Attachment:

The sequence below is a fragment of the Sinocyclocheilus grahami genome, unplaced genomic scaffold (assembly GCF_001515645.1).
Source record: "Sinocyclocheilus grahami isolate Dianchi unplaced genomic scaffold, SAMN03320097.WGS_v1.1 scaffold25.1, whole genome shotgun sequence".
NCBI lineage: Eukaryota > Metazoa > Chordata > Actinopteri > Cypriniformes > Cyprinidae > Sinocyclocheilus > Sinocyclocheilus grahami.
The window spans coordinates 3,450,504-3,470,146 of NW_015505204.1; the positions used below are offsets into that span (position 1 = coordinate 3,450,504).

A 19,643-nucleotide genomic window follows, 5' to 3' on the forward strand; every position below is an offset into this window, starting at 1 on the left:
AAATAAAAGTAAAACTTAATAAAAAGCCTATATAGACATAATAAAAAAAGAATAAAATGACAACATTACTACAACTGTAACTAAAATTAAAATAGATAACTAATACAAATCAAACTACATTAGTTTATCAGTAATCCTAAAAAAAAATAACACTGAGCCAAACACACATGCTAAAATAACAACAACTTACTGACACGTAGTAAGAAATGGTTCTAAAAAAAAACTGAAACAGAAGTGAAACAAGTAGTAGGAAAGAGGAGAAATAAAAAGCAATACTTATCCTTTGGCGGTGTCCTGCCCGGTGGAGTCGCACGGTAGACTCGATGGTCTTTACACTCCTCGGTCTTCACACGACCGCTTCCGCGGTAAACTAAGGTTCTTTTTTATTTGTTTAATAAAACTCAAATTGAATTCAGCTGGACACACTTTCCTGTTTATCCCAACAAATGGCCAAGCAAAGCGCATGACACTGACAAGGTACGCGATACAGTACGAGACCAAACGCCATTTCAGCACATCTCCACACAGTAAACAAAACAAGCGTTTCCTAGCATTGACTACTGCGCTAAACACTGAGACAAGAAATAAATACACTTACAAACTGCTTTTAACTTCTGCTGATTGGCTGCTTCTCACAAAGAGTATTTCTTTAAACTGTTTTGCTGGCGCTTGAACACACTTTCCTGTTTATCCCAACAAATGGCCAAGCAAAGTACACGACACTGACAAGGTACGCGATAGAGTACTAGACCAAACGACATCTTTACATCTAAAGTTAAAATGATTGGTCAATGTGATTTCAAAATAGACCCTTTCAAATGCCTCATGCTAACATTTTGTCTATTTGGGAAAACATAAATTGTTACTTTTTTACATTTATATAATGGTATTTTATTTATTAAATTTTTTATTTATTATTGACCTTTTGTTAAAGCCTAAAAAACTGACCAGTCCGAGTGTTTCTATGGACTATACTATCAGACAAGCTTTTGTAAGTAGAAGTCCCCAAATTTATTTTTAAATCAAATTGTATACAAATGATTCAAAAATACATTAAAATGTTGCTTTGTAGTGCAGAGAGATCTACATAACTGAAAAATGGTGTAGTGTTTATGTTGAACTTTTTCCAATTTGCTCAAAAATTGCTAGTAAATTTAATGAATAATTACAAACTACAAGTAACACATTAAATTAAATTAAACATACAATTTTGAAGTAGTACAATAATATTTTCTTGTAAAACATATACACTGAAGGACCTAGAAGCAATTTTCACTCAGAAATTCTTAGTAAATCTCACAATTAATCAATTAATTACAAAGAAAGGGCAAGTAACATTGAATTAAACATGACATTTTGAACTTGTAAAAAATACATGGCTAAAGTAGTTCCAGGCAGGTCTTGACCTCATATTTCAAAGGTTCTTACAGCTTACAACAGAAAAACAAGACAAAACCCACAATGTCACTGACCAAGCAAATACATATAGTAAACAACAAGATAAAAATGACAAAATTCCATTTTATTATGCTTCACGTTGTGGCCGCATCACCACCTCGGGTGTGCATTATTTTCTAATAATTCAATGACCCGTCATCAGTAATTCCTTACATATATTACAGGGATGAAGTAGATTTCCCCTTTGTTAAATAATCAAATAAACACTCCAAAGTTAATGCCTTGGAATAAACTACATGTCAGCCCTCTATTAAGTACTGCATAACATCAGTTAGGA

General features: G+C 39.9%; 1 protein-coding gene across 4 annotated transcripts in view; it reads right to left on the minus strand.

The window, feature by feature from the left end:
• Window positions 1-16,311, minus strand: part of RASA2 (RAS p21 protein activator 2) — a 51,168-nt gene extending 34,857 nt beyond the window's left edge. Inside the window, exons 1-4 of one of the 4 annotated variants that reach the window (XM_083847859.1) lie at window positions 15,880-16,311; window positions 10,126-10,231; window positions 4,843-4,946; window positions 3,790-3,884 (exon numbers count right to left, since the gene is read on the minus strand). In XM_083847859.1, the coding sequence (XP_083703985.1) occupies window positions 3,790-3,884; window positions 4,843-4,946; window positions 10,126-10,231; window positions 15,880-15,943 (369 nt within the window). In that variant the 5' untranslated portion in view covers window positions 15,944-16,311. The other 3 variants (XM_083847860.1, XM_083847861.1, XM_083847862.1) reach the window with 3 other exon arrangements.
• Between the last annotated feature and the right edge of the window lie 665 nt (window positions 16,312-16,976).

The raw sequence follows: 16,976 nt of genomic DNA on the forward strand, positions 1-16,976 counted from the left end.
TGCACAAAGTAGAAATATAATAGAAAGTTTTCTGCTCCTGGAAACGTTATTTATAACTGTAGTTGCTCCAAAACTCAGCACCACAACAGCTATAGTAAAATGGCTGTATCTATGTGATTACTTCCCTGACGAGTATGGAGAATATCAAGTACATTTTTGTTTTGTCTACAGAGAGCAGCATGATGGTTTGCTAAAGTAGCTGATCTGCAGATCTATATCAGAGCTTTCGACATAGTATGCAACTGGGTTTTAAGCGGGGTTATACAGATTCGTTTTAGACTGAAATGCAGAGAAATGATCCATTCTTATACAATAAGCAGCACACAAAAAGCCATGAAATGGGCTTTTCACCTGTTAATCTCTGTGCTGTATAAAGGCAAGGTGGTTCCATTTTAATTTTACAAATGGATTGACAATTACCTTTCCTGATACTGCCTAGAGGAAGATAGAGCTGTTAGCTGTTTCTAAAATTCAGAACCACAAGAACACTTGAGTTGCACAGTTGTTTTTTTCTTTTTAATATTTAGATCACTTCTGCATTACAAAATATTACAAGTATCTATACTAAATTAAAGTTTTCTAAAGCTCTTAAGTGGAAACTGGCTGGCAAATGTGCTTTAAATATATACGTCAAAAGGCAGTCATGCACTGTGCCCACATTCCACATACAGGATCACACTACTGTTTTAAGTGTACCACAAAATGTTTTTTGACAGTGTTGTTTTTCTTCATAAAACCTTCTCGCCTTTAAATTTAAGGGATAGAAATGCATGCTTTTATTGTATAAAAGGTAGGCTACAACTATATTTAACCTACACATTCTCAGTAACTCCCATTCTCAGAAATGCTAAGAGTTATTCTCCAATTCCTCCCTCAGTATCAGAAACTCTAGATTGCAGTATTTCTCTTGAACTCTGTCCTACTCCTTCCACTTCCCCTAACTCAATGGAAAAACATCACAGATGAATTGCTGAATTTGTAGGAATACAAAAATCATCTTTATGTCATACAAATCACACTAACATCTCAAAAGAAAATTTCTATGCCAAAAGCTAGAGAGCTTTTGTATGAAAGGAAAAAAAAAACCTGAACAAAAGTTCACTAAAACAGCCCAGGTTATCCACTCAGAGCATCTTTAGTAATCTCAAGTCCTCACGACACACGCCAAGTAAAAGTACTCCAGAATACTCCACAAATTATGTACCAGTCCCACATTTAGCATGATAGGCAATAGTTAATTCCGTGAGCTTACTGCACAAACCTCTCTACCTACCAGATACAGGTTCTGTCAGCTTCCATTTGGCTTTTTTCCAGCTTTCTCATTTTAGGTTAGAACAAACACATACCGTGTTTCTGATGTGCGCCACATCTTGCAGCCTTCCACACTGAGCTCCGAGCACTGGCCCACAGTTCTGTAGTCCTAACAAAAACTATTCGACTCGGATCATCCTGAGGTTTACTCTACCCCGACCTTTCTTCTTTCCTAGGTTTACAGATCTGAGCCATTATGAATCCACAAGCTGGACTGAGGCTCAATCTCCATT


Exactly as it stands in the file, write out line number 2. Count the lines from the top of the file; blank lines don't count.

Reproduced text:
Source record: "Sinocyclocheilus grahami isolate Dianchi unplaced genomic scaffold, SAMN03320097.WGS_v1.1 scaffold25.1, whole genome shotgun sequence".